Take the 2-minute tour ×
Stack Overflow is a question and answer site for professional and enthusiast programmers. It's 100% free, no registration required.

I am trying to write a class as:

public class Article<T<? extends ManageGenericArticleInDTO>, U> implements Serializable {
    private T<? extends ManageGenericArticleInDTO> userInput;
    private U severData;

    public Article<T<? extends ManageGenericArticleInDTO>, U>() {
        super();
    }


    public void setUserInput(T<? extends ManageGenericArticleInDTO> userInput) {
        this.userInput = userInput;
    }

    public T<? extends ManageGenericArticleInDTO> getUserInput() {
        return userInput;
    }

    public void setSeverData(U severData) {
        this.severData = severData;
    }

    public U getSeverData() {
        return severData;
    }
}

So that I can write these:

Article<UpdateManageArticleInDTO<ManageGenericArticleInDTO>, UpdateCentralPOSMArticleDTO> article = new Article<UpdateManageArticleInDTO<ManageGenericArticleInDTO>, UpdateCentralPOSMArticleDTO>();
Article<AddManageArticleInDTO<ManageCentralPOSMArticleInDTO>, AddArticleStepDTO> article = new Article<AddManageArticleInDTO<ManageCentralPOSMArticleInDTO>, AddArticleStepDTO>(); // ManageCentralPOSMArticleInDTO extends ManageGenericArticleInDTO

I am getting compilation error that Error(7,32): > expected, Error(7,33): illegal start of type etc. In my understanding the Type reference will be replaced by the actual class., Can't I define the class in this?


If I do this:

public class AddArticleInBean<T, U> implements Serializable {
    private T userInput;
    private U severData;

    public AddArticleInBean() {
        super();
    }


    public void setUserInput(T userInput) {
        this.userInput = userInput;
    }

    public T getUserInput() {
        return userInput;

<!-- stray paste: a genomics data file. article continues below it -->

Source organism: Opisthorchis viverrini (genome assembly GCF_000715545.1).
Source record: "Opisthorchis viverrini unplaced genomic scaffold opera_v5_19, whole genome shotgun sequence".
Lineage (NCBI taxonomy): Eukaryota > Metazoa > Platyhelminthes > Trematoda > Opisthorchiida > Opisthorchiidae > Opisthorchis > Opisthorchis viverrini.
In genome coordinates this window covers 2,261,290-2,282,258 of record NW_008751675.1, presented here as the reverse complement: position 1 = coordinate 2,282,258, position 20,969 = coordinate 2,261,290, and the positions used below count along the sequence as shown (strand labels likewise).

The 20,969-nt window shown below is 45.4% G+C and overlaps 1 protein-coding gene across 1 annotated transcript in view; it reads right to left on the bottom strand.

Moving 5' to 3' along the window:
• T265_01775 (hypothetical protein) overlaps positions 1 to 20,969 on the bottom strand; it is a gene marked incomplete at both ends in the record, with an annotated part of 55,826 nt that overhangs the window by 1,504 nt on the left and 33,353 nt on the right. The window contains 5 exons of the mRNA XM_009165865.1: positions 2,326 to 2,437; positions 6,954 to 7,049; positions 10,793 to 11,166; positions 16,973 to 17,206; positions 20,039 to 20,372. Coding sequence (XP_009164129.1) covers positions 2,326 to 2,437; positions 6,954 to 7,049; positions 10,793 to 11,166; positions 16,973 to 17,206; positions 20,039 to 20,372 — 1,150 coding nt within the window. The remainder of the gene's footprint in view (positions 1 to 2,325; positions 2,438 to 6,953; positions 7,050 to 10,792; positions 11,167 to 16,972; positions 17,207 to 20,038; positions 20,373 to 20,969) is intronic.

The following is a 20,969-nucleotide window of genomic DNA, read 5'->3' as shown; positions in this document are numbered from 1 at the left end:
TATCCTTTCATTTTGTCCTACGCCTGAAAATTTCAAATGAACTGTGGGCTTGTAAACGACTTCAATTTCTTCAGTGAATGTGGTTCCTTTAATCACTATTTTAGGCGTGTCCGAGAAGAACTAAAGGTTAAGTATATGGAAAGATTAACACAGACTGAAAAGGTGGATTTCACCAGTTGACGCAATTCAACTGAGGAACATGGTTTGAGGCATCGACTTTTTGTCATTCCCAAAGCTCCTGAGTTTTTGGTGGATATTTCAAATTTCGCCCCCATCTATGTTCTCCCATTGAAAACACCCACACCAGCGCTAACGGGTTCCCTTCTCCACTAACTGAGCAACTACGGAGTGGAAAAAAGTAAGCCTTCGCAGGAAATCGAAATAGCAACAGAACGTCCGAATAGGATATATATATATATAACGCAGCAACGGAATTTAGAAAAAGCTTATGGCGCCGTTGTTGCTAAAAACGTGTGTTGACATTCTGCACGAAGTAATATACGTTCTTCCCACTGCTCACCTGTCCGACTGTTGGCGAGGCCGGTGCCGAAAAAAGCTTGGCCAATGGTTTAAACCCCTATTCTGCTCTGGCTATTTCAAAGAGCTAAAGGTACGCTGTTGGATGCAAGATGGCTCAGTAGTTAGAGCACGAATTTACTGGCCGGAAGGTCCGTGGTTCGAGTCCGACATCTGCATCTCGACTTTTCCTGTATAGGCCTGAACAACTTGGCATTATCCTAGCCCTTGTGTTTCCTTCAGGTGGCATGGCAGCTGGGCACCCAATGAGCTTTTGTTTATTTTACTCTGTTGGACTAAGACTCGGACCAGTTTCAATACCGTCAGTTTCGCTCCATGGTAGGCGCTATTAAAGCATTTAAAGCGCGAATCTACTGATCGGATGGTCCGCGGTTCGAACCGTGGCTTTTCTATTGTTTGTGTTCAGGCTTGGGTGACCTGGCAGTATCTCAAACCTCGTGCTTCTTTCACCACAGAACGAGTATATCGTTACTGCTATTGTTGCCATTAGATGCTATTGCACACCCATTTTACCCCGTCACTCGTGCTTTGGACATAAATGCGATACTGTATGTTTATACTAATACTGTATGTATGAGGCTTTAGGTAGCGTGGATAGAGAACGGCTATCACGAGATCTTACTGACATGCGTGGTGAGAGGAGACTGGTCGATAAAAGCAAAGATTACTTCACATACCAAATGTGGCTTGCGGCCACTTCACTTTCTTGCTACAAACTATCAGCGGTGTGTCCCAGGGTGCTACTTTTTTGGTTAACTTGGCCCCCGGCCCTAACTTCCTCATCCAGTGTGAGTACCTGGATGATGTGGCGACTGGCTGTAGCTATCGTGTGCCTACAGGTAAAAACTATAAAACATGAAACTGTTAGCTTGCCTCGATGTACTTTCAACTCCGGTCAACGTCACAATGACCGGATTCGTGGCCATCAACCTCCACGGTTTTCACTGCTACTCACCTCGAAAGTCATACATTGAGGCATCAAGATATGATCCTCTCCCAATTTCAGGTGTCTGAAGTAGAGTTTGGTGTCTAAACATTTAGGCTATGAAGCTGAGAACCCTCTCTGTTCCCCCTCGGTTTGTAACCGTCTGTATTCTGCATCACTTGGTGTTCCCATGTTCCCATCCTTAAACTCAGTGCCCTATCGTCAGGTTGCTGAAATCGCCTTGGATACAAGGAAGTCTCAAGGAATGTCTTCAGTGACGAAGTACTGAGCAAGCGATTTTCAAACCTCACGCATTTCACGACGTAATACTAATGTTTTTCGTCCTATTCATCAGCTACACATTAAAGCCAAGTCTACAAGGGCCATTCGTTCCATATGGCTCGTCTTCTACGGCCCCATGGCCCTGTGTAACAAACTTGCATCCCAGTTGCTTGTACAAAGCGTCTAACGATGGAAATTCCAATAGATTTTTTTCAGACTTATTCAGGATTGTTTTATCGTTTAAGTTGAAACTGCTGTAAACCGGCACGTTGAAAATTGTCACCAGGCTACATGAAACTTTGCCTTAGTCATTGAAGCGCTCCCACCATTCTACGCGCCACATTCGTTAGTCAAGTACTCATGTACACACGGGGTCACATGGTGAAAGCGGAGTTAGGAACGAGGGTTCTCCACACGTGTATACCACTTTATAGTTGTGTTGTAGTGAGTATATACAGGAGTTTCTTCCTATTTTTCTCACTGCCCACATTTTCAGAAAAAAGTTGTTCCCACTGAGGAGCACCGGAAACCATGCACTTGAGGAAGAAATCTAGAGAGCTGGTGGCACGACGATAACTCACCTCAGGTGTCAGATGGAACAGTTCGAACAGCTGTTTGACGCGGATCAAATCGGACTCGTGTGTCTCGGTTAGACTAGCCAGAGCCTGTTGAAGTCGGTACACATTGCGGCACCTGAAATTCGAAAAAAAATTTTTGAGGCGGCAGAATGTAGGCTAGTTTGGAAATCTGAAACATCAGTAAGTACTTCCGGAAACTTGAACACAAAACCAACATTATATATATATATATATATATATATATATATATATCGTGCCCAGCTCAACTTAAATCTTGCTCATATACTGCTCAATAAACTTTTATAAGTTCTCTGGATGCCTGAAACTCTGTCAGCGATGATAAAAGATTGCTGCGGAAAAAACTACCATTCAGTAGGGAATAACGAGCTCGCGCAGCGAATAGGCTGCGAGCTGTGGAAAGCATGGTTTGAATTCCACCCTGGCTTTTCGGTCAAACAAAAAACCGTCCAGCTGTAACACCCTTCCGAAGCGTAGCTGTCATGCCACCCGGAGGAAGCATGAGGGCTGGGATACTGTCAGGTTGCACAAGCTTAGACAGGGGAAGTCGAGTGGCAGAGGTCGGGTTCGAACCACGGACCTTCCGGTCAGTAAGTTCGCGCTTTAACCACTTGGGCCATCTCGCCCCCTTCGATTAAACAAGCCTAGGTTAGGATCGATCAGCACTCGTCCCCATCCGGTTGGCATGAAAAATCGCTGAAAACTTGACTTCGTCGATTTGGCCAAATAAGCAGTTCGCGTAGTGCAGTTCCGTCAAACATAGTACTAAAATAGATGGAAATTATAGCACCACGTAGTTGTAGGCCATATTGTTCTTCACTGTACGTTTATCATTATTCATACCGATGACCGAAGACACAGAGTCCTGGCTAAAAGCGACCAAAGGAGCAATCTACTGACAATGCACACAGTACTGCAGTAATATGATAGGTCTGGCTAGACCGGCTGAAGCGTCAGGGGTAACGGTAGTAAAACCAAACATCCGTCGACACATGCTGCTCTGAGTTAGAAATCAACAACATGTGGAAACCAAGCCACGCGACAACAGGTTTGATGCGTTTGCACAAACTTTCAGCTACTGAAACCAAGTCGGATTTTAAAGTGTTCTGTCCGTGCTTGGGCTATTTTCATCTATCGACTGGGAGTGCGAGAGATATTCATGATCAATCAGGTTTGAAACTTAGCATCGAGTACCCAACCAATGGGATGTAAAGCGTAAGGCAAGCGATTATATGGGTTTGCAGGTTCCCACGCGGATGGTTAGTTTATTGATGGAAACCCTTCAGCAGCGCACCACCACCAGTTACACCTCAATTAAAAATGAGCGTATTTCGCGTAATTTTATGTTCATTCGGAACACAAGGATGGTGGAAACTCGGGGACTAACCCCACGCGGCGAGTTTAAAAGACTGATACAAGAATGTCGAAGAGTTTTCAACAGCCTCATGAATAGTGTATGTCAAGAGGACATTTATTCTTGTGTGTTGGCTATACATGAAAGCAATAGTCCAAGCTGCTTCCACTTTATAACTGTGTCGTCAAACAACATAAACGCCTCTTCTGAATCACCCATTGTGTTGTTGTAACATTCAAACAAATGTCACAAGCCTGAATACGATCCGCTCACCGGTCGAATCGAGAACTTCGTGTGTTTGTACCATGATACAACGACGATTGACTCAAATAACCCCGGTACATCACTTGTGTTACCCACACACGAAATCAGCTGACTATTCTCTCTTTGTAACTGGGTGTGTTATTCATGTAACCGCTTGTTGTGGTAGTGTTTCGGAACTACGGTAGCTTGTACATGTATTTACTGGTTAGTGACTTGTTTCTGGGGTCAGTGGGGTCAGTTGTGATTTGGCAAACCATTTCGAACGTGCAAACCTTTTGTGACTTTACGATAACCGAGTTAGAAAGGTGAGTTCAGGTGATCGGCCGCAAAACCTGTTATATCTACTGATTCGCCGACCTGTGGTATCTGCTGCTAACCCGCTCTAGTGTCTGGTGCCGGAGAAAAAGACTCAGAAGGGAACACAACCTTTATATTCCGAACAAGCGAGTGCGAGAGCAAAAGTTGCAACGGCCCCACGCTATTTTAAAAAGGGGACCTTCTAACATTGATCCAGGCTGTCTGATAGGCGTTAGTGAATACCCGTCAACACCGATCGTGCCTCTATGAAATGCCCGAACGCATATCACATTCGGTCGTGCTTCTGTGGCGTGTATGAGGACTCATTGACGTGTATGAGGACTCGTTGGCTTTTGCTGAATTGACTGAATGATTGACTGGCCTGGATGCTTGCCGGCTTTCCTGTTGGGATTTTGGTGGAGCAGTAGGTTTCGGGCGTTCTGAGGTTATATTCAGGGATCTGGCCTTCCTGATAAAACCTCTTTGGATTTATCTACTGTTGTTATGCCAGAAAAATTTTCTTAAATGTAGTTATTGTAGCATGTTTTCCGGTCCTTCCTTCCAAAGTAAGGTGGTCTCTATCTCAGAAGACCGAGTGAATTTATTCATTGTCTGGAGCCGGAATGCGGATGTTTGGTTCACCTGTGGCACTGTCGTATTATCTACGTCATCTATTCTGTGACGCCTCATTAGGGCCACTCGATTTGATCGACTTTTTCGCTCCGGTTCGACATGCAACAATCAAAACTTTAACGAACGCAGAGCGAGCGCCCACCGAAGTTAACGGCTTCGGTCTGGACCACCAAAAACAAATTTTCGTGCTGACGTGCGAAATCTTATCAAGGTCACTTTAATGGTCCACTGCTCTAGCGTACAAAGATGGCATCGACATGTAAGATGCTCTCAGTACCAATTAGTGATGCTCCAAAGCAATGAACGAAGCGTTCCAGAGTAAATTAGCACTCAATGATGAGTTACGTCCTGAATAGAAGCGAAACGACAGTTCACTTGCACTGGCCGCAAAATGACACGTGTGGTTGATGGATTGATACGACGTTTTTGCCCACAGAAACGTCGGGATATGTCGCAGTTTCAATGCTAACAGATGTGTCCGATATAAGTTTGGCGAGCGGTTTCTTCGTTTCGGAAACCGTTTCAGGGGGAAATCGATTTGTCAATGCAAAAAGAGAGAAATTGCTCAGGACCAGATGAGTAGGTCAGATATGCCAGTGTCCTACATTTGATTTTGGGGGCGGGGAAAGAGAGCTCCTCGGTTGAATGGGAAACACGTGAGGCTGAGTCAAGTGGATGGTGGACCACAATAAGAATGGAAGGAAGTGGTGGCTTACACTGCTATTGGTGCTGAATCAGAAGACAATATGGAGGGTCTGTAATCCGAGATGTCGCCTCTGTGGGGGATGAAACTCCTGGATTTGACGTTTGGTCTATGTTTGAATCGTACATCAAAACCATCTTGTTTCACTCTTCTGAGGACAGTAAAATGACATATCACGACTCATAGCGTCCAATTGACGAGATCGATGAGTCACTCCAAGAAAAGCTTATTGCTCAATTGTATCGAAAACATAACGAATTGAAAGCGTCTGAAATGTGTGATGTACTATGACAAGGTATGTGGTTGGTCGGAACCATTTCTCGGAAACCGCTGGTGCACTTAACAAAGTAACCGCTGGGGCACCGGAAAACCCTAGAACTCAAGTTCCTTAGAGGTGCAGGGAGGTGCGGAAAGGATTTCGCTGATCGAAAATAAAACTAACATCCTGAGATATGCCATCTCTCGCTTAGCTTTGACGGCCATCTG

}

    public void setSeverData(U severData) {
        this.severData = severData;
    }

    public U getSeverData() {
        return severData;
    }
}

This errors are not anymore appearing, but I am getting warning that T and U are non-serializable.

share|improve this question

1 Answer 1

up vote 1 down vote accepted

I think you are missing opening and closing brackets

It should be,

Article<UpdateManageArticleInDTO<ManageGenericArticleInDTO>, UpdateCentralPOSMArticleDTO> article = new Article<UpdateManageArticleInDTO<ManageGenericArticleInDTO>, UpdateCentralPOSMArticleDTO>();
Article<AddManageArticleInDTO<ManageCentralPOSMArticleInDTO>, AddArticleStepDTO> article = new Article<AddManageArticleInDTO<ManageCentralPOSMArticleInDTO>, AddArticleStepDTO>(); 
share|improve this answer
    
I getting the compilation error in the definition of the class. The missing parenthesis is due to writing in Notepad. –  Tapas Bose Jun 16 '13 at 7:19
    
following code should fix the warnings : public class AddArticleInBean<T extends Serializable, U extends Serializable> implements Serializable { private T userInput; private U severData; public AddArticleInBean() { super(); } public void setUserInput(T userInput) { this.userInput = userInput; } public T getUserInput() { return userInput; } public void setSeverData(U severData) { this.severData = severData; } public U getSeverData() { return severData; } } –  Mehul Rathod Jun 16 '13 at 7:42

Your Answer

 
discard

By posting your answer, you agree to the privacy policy and terms of service.

Not the answer you're looking for? Browse other questions tagged or ask your own question.